It strikes me that adding this functionality to HTML 5 wouldn't actually be too difficult. All one would need is an agreed standard supported by all the major browsers (with the probable exception of any Mozilla products of course). If Microsoft, Apple, and Google settled on a standard for implementing DRM'd content in HTML 5, it wouldn't much matter what the W3C has to say about it. It would become the de facto standard, and we'd have the best of both worlds. Of course, I doubt these companies will ever sit down to agree on anything at all, so we'll see. At the same time, I don't think we're doomed to regress back to the 90's and the hundreds of different video codecs and players we had to deal with back then. The sheer diversity of platforms from Mac and PC to various mobile options is eventually going to force some sort of universal solution out into the open. We had the problem back then, in part, because almost everyone could be counted on to be running Windows, so any player developer could just target Windows and be done. As it stands now that's not a viable option for paid content as they'll cut off a massive segment of potential customers. It may even have the side effect of forcing big content to actually produce a useful standard player, wouldn't that be a shock?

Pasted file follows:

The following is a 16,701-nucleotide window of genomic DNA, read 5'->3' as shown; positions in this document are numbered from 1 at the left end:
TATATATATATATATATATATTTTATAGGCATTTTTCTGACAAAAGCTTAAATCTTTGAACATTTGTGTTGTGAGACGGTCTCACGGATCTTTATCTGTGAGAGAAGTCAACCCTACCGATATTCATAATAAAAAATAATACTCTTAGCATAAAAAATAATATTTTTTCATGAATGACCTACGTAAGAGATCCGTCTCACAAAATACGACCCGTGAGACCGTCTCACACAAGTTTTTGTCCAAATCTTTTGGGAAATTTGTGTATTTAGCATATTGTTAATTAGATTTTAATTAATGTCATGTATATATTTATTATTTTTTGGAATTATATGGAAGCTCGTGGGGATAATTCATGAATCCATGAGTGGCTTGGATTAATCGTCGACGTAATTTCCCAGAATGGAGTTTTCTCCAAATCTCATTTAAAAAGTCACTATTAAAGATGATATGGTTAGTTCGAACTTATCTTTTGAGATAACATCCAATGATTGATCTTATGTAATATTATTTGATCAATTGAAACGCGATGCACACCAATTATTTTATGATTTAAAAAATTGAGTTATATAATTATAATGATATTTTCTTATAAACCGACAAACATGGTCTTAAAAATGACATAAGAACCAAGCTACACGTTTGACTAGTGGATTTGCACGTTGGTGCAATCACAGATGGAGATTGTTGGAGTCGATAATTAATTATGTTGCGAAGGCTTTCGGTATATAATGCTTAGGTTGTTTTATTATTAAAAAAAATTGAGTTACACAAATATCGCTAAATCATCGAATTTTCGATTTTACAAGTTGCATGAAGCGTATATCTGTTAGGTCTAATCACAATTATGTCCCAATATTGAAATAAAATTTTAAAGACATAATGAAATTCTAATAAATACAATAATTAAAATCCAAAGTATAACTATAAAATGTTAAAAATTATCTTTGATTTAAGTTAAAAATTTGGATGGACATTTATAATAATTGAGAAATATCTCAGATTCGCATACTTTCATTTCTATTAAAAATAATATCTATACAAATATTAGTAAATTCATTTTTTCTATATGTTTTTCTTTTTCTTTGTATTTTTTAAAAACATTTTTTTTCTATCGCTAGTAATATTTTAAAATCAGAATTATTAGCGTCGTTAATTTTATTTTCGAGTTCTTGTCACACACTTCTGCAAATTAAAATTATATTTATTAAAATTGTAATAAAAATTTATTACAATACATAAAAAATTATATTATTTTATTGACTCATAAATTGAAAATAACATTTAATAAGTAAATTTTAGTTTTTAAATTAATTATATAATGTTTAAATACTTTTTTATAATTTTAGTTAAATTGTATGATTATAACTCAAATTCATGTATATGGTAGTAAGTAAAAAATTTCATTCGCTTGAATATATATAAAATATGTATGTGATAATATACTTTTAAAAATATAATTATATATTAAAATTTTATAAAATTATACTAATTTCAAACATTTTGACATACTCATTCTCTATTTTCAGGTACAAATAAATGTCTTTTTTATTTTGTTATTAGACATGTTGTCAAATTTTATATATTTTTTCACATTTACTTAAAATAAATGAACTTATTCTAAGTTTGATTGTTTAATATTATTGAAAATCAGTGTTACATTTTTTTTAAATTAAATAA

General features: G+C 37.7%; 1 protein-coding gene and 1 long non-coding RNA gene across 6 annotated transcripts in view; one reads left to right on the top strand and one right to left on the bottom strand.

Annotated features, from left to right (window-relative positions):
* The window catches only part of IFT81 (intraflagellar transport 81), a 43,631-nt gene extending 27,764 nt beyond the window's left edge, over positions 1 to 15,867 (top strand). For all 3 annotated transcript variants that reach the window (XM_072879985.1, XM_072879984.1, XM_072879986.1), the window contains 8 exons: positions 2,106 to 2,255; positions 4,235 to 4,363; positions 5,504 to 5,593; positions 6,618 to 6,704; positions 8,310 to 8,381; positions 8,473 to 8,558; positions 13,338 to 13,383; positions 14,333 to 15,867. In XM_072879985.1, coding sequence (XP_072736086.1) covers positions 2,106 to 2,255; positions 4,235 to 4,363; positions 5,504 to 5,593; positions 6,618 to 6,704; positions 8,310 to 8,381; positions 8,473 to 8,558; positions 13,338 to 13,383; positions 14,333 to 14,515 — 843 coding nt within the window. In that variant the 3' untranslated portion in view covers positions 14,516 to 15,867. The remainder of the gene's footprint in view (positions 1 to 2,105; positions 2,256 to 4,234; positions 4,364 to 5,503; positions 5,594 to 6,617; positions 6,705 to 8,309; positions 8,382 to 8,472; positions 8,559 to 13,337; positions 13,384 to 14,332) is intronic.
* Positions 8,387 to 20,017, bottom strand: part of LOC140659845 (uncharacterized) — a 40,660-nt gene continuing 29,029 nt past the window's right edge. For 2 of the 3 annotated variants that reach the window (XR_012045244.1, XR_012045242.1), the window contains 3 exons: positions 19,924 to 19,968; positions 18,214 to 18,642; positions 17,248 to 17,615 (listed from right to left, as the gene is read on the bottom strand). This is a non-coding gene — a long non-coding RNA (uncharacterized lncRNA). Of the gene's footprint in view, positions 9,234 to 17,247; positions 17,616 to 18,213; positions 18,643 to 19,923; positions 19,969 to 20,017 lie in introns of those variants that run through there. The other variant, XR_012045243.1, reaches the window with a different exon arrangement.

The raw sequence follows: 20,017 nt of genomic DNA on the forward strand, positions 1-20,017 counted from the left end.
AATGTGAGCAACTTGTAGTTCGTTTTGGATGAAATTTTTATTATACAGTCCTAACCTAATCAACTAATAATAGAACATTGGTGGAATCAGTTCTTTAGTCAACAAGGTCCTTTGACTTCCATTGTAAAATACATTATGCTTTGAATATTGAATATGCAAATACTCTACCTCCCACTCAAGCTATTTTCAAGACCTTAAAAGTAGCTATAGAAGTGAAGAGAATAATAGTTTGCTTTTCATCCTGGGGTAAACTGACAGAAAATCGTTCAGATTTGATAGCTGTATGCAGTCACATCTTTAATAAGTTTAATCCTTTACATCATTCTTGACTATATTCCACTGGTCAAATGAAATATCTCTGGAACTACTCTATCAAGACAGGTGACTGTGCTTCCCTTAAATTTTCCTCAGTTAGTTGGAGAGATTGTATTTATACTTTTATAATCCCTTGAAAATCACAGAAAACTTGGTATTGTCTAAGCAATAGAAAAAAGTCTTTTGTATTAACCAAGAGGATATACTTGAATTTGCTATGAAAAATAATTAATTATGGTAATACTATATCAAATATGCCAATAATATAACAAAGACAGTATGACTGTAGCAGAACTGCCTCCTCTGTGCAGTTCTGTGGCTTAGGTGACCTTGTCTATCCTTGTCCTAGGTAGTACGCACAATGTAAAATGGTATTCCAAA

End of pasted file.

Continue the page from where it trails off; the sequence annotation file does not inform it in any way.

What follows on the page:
I want Flash gone. I'm sick of its bloat and all the flash ads on web pages that suck my battery dry (yes I use flashblock but that shouldn't be necessary). The situation may deteriorate for a short time, but if in the long run we get something more stable and useful, I'll put up with the short-term pains.

Reply Score: 2

RE[4]: Good riddance
by dsmogor on Tue 3rd Jul 2012 05:47 UTC in reply to "RE[3]: Good riddance"
dsmogor Member since:
2005-09-01

DRM is a technology that in every context is related to making money, so companies that control endpoints and can impose their technology, see it as a huge profit opportunity as they can monetize just about every user. They will fight till last breath to make their solution defacto standard (to position themselves as e.g. NagraVision in DTV). I wouldn't count on any sort of agreement soon, esp. we're at the end of semi open personal computing platforms era.

The only case I can see it happening is: